The Supreme Court on Monday struck down a federal restriction relevant to candidates who loan large sums of money to their own political campaigns, marking a win for Sen. Ted Cruz (R-TX), who challenged the Federal Election Commission's campaign finance rules.

In a 6-3 ruling delivered by Chief Justice John Roberts, the court argued that a portion of the 2002 law known as the Bipartisan Campaign Reform Act violated a political candidate's free expression. The justices applied lower court rulings that said financial expenditures effectively buy the ability to spread a political message, and, therefore, the limits on such payments compromise the First Amendment of the Constitution.

“This provision burdens core political speech without proper justification,” Roberts wrote. In effect, the court's ruling will do away with the BCRA rule, which imposes a $250,000 limit on the number of donations collected after an election that campaigns can use to repay a candidate's loans.


The high court's 6-3 Republican-appointed majority effectively voted to allow candidates to loan themselves money during a campaign and collect donations following an election to repay the loans when donors are aware of the election's outcome.

The three Democratic-appointed justices, Stephen Breyer, Elena Kagan, and Sonia Sotomayor, dissented in a lengthy response authored by Kagan.

"When they give money to repay the victor’s loan, they know — not merely hope — he will be in a position to perform official favors," Kagan wrote, underscoring that any contributor will have surefire knowledge that funds they are donating are heading directly to the candidate's pocketbook.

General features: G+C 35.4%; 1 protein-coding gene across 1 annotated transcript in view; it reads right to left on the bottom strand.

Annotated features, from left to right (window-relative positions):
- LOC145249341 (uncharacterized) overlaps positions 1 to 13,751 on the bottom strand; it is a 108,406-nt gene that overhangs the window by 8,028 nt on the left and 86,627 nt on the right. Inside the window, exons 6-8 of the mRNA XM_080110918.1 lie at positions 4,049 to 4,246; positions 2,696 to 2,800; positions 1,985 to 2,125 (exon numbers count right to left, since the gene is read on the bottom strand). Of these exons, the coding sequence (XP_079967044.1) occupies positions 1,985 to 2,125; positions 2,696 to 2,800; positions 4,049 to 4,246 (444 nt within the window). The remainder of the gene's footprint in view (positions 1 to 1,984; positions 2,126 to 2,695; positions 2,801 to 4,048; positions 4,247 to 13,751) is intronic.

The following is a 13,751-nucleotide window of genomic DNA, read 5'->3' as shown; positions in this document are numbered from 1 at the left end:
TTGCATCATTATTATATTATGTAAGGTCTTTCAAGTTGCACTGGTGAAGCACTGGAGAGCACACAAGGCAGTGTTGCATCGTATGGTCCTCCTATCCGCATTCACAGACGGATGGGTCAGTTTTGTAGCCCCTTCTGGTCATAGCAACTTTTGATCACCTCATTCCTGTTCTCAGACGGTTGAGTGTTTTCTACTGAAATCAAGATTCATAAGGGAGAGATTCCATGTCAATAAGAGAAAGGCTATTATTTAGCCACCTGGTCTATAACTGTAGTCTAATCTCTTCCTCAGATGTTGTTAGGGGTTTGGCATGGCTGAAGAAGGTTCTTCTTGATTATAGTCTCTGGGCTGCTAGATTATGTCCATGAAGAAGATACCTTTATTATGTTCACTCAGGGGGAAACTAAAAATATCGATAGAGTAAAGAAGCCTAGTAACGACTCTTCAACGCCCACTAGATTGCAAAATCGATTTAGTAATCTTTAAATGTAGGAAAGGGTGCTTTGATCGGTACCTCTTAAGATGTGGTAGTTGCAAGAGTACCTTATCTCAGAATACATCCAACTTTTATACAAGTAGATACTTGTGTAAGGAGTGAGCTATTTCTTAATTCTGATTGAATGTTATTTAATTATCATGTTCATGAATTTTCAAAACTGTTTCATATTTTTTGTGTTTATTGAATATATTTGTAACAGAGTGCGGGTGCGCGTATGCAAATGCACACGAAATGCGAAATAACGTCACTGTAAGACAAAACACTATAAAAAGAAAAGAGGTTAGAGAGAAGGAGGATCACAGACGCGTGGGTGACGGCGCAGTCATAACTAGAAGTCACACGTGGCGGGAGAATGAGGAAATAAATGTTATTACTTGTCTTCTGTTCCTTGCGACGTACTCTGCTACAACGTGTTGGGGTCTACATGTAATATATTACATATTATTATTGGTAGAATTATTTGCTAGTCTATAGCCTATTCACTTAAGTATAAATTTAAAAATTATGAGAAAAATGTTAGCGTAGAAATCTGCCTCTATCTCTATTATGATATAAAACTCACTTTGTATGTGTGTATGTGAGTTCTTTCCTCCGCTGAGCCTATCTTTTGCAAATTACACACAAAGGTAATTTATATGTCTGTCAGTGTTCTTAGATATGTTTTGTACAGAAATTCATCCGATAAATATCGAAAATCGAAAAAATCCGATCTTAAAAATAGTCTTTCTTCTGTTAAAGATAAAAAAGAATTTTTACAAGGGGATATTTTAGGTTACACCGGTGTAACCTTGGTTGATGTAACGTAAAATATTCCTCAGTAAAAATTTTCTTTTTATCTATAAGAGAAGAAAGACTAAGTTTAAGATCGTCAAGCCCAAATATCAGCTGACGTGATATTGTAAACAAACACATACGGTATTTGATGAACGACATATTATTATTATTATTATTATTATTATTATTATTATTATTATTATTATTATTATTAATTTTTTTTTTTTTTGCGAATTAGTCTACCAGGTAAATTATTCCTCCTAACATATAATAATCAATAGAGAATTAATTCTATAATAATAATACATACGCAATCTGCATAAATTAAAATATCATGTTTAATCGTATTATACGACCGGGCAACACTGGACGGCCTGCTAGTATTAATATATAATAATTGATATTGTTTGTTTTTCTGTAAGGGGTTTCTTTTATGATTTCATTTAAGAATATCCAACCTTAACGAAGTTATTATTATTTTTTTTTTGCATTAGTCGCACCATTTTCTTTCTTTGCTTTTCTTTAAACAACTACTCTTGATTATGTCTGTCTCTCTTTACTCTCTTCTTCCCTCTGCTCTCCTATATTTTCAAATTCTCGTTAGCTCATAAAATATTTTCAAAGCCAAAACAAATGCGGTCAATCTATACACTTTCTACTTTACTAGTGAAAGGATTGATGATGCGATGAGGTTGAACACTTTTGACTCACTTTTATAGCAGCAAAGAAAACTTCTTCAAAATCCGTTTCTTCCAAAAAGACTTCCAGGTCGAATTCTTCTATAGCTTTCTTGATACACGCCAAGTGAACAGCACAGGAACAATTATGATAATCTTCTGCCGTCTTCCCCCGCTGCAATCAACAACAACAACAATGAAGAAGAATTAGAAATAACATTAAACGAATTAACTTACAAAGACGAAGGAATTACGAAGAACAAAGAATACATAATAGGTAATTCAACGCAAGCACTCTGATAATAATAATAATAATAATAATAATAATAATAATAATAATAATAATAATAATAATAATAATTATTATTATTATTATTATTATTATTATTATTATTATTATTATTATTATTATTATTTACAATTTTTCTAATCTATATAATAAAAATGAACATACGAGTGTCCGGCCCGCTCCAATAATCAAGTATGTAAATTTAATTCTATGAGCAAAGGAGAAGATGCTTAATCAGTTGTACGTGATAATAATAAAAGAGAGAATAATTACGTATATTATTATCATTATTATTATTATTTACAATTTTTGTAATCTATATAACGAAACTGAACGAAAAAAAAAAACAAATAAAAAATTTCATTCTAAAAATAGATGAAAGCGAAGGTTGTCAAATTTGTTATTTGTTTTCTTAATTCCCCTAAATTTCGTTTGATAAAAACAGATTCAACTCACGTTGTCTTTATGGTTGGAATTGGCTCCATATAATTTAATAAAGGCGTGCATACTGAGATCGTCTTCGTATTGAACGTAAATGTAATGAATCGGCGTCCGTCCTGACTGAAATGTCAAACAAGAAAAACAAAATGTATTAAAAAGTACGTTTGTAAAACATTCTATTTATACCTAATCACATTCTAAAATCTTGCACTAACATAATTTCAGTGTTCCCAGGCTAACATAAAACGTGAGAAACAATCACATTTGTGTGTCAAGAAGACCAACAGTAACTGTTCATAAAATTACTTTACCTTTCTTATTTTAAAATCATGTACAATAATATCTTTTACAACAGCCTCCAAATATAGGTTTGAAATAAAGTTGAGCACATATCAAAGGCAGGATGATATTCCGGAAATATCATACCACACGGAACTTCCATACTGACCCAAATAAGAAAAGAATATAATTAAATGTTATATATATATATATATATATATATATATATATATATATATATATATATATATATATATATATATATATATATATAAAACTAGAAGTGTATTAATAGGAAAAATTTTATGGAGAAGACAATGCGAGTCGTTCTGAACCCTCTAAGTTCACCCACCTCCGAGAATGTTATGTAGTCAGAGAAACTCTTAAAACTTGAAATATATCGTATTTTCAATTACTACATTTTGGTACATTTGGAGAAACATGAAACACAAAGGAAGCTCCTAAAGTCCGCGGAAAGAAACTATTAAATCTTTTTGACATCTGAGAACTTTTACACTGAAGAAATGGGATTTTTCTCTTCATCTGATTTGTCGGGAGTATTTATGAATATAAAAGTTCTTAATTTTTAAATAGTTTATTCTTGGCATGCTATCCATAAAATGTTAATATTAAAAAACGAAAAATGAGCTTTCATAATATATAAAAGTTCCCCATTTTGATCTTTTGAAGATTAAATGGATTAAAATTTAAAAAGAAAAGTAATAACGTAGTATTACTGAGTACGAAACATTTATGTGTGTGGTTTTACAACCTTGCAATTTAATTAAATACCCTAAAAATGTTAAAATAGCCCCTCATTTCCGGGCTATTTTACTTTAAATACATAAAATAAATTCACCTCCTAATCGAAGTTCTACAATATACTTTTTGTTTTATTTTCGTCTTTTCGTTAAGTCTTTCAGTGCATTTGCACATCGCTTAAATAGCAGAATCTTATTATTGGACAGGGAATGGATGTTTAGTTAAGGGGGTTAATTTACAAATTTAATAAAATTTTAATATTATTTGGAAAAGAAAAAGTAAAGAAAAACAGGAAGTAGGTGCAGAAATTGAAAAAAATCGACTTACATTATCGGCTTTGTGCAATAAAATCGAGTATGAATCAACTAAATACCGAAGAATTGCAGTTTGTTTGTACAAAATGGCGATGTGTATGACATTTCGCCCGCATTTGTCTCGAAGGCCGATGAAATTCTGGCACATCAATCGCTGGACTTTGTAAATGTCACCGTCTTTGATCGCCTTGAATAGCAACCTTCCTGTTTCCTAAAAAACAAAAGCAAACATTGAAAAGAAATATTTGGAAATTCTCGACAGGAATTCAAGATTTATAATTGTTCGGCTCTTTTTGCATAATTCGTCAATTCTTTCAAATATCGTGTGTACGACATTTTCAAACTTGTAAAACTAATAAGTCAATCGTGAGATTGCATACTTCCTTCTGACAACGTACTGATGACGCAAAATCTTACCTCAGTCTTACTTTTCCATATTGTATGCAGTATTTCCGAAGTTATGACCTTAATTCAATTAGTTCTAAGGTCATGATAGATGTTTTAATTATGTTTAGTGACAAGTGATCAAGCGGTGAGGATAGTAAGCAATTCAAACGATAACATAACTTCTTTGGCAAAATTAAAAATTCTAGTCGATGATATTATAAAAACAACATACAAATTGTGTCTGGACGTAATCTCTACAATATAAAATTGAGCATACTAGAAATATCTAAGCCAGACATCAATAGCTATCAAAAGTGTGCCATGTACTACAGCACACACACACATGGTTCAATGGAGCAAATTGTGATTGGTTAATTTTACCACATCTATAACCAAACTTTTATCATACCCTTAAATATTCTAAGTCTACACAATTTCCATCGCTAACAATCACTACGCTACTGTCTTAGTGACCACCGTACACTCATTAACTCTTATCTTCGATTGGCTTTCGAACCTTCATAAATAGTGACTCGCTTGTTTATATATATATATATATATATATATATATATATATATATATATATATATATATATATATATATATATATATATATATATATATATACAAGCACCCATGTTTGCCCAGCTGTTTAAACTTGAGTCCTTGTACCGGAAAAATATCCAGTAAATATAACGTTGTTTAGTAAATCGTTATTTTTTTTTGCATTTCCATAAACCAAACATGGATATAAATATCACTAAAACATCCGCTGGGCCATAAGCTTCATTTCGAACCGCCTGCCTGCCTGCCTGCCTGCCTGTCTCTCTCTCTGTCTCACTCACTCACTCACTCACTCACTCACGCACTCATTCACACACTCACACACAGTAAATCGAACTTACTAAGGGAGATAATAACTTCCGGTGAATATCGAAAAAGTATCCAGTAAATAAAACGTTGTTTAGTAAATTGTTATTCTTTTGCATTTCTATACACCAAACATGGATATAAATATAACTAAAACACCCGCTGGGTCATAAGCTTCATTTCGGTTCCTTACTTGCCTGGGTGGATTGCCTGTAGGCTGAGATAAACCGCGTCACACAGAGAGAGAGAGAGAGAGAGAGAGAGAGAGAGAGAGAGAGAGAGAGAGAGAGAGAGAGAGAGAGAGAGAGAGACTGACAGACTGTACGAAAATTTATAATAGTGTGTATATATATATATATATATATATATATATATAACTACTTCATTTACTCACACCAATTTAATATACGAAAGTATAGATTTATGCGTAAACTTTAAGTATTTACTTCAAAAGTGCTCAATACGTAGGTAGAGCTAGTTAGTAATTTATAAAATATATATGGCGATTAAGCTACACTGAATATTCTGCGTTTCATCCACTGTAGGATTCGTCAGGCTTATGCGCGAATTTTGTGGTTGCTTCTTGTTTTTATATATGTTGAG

“The politician is happy; the donors are happy. The only loser is the public. It inevitably suffers from government corruption,” Kagan wrote.

The case stems from a 2018 incident in which Cruz loaned his campaign $260,000, which is $10,000 more than the amount candidates can legally be repaid from post-election funds, according to the Justice Department. Cruz's legal team argued the loan-repayment limit “burdens the core First Amendment rights of candidates, committees, and contributors" and should be subject to scrutiny, according to previous court filings.


The DOJ urged the high court to throw out the case because Cruz's actions were an intentional way to trigger a violation of the law, thus prompting litigation to ensue over the matter.

Cruz's case was backed by Senate Minority Leader Mitch McConnell, who argued, "The BCRA of today is a lopsided legislative regime that would not have passed Congress in 2002."